3. Cyrus – Slytherin — More obviously. Cyrus can also turn on the charm and fool you into thinking that he is on your side. Also, his only loyalty is to himself and/or power.
4. James – Gryffindor — From what we’ve seen of Cyrus’s husband, I have him firmly in the Gryffindor camp. He has a deep sense of justice and chases the truth. Plus, you’d have to be brave to be married to Cyrus. I mean, seriously.
5. Sally Langston – Hufflepuff — All of the power plays she’s made have been mostly because she wants recognition. If she were a true Slytherin or Ravenclaw, she would’ve seen through Fitz’s emotional manipulation b.s. or actually had a plan in place that considered what would happen to her if he double-crossed her. But, no, she works hard and wants that to be enough.
1. Rowan/Eli – Slytherin — I mean. There is no right or wrong with this dude, only power. He is cunning and manipulative and will obviously do whatever it takes to deliver his end game. He’d argue it’s for the greater good, but, again, ends/means justify each other, period.
2. Jake – Gryffindor — This dude is all about his rogue missions and saving people even if it puts himself in jeopardy. He may be a little reckless is what I’m saying. He seems more concerned with doing what’s right even though he’ll probably get himself killed.
So what do you think? Did I get it right? Totally miss the mark? What houses would you sort the characters from Scandal into?
1. Best book you read in 2012?
I gave the following books five stars on Goodreads:
- Seven Days to a Brand New Me by Ellen Conford
- Saving Francesca by Melina Marchetta
- Go the Fuck to Sleep by Adam Mansbach
- Claudia and Mean Janine by Raina Telgemeier
- The Lover’s Dictionary by David Levithan
- The Complete Maus by Art Spiegelman
2. Book you were excited about & thought you were going to love more but didn’t?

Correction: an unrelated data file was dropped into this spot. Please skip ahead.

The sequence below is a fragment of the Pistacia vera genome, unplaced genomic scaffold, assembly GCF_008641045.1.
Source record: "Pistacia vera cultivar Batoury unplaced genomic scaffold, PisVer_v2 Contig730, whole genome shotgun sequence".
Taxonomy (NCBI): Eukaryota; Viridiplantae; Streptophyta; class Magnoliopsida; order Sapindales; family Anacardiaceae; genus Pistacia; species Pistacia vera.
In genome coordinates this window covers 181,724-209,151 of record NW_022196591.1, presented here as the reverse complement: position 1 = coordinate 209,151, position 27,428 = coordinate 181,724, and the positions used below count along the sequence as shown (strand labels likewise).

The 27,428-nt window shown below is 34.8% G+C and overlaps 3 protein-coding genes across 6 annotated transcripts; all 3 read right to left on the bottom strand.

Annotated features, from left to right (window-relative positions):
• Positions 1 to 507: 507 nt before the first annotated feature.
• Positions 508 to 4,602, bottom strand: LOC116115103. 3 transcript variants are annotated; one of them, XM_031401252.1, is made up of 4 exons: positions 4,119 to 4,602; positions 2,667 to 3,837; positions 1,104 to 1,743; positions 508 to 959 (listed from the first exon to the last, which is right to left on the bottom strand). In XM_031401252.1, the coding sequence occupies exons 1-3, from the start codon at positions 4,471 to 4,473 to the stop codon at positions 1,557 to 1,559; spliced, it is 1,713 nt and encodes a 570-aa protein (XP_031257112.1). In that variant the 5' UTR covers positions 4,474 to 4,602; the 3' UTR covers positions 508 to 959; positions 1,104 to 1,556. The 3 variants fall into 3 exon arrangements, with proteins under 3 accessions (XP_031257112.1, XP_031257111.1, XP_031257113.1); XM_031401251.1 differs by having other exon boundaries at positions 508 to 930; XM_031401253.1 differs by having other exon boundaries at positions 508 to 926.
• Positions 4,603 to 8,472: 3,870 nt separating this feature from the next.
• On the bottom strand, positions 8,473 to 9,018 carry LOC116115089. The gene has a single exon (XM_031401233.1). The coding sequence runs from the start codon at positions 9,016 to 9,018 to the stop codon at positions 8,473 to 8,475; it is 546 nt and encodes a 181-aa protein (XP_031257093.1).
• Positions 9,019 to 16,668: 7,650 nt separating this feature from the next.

Eve & Adam by Katherine Applegate and Michael Grant. Love Katherine Applegate, but this one wasn’t really my cuppa.
3. Most surprising (in a good way!) book of 2012?
Claudia and Mean Janine by Raina Telgemeier, only because The Truth about Stacey was always my favorite BSC book, so the fact that I liked Claudia’s story more in graphic novel form surprises me every time.
4. Book you recommended to people most in 2012?
Probably The Count of Monte Cristo by Alexandre Dumas. I told almost all of my classes that I read it and liked it.
Oh, and I got both of my parents to read The Total Money Makeover by Dave Ramsey.
5. Best series you discovered in 2012?
The BSC graphic novels are kind of cheating, even if they are amazing. Soooo, I guess I’ll have to go with Saving Francesca/The Piper’s Son since they’re companion books. And word on the street is a third book is on the way.
6. Favorite new authors you discovered in 2012?
Melina Marchetta. I did read Jellicoe Road back when it came out, but with Saving Francesca, I legit fell in love.
7. Best book that was out of your comfort zone or was a new genre for you?
The Count of Monte Cristo. (a) It’s super long. (b) It’s classic literature.
8. Most thrilling, unputdownable book in 2012?
The first and last thirds of The Count of Monte Cristo.
Saving Francesca, for different reasons.
9. Book you read in 2012 that you are most likely to re-read next year?
None. Not a big re-reader.
10. Favorite cover of a book you read in 2012?
11. Most memorable character in 2012?
Grandpa Noirtier from The Count of Monte Cristo. So badass, so amazing.
12. Most beautifully written book read in 2012?
Probably a tie between Saving Francesca and Graffiti Moon by Cath Crowley.
13. Book that had the greatest impact on you in 2012?
Dave Ramsey’s Total Money Makeover. I have an emergency fund! I’m about to start paying down my debt! So…yeah.
14. Book you can’t believe you waited UNTIL 2012 to finally read?
Kristy’s Great Idea only because, seriously, it was on my shelf for way too long.
15. Favorite passage/quote from a book you read in 2012?
If I can only pick one, it’s got to be this one from Code Name Verity:
It’s like being in love, discovering your best friend.